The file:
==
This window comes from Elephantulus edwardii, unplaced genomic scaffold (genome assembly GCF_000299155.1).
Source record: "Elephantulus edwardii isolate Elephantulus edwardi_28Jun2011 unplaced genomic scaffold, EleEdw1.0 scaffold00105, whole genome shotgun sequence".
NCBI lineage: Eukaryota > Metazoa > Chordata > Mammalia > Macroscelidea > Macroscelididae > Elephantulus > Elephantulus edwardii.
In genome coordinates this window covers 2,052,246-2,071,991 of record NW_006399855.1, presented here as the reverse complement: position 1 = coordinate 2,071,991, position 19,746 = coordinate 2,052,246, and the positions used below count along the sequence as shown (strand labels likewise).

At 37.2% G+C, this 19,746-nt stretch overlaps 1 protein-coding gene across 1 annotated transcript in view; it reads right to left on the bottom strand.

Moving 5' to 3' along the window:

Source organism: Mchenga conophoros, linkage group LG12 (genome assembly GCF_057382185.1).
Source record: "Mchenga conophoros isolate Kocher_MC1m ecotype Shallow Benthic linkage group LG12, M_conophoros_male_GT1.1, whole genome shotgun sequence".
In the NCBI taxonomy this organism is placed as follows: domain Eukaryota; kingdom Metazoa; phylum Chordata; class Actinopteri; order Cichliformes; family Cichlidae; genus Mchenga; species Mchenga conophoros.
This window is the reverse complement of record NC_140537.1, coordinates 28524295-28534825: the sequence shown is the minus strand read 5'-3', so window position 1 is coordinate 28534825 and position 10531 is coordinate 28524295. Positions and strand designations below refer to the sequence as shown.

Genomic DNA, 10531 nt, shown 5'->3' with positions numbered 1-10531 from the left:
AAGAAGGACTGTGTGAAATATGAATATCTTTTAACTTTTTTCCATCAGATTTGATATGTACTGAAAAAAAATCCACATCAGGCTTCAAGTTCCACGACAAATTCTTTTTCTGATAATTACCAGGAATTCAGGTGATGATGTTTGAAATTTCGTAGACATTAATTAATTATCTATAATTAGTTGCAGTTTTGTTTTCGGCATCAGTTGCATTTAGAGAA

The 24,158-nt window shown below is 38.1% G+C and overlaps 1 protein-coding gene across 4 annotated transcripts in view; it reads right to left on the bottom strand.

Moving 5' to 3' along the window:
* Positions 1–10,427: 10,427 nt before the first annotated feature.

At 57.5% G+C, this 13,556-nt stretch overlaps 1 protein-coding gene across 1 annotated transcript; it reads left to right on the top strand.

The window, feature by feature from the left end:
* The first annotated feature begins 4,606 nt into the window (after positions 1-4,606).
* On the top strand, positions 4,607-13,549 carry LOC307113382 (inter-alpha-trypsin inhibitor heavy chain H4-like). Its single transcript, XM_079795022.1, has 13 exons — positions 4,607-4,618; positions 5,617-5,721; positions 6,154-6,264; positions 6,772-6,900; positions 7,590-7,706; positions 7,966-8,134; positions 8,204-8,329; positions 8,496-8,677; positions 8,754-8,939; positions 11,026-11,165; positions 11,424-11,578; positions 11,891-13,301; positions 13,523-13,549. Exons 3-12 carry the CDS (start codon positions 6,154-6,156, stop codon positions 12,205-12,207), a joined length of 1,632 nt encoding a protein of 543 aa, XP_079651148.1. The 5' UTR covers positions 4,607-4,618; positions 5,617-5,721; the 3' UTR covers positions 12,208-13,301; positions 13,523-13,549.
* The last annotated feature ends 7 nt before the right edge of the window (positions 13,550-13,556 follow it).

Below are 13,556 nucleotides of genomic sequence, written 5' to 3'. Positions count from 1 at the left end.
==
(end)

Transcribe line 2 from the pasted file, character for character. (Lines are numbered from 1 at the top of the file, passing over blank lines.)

Source record: "Elephantulus edwardii isolate Elephantulus edwardi_28Jun2011 unplaced genomic scaffold, EleEdw1.0 scaffold00105, whole genome shotgun sequence".